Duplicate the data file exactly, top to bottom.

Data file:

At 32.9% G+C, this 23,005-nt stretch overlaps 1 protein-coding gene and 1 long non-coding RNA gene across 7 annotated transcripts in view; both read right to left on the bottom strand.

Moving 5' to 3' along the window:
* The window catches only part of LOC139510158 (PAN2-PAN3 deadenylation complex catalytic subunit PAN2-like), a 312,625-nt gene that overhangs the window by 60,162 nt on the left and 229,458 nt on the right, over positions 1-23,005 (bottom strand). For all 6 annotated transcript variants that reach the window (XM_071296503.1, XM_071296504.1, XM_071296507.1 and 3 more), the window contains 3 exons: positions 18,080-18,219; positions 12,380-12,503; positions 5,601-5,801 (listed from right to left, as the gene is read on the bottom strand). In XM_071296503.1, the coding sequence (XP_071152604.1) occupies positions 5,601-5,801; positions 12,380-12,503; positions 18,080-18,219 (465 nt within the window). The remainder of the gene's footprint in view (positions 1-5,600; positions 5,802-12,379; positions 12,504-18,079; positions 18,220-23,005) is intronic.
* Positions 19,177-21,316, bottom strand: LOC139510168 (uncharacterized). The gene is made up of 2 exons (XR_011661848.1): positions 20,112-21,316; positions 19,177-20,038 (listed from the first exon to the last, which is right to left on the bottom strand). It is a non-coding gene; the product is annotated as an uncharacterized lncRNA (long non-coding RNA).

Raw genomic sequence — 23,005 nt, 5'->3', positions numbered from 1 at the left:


At 32.9% G+C, this 23,005-nt stretch overlaps 1 protein-coding gene and 1 long non-coding RNA gene across 7 annotated transcripts in view; both read right to left on the bottom strand.

Moving 5' to 3' along the window:
* The window catches only part of LOC139510158 (PAN2-PAN3 deadenylation complex catalytic subunit PAN2-like), a 312,625-nt gene that overhangs the window by 60,162 nt on the left and 229,458 nt on the right, over positions 1-23,005 (bottom strand). For all 6 annotated transcript variants that reach the window (XM_071296503.1, XM_071296504.1, XM_071296507.1 and 3 more), the window contains 3 exons: positions 18,080-18,219; positions 12,380-12,503; positions 5,601-5,801 (listed from right to left, as the gene is read on the bottom strand). In XM_071296503.1, the coding sequence (XP_071152604.1) occupies positions 5,601-5,801; positions 12,380-12,503; positions 18,080-18,219 (465 nt within the window). The remainder of the gene's footprint in view (positions 1-5,600; positions 5,802-12,379; positions 12,504-18,079; positions 18,220-23,005) is intronic.
* Positions 19,177-21,316, bottom strand: LOC139510168 (uncharacterized). The gene is made up of 2 exons (XR_011661848.1): positions 20,112-21,316; positions 19,177-20,038 (listed from the first exon to the last, which is right to left on the bottom strand). It is a non-coding gene; the product is annotated as an uncharacterized lncRNA (long non-coding RNA).

Raw genomic sequence — 23,005 nt, 5'->3', positions numbered from 1 at the left: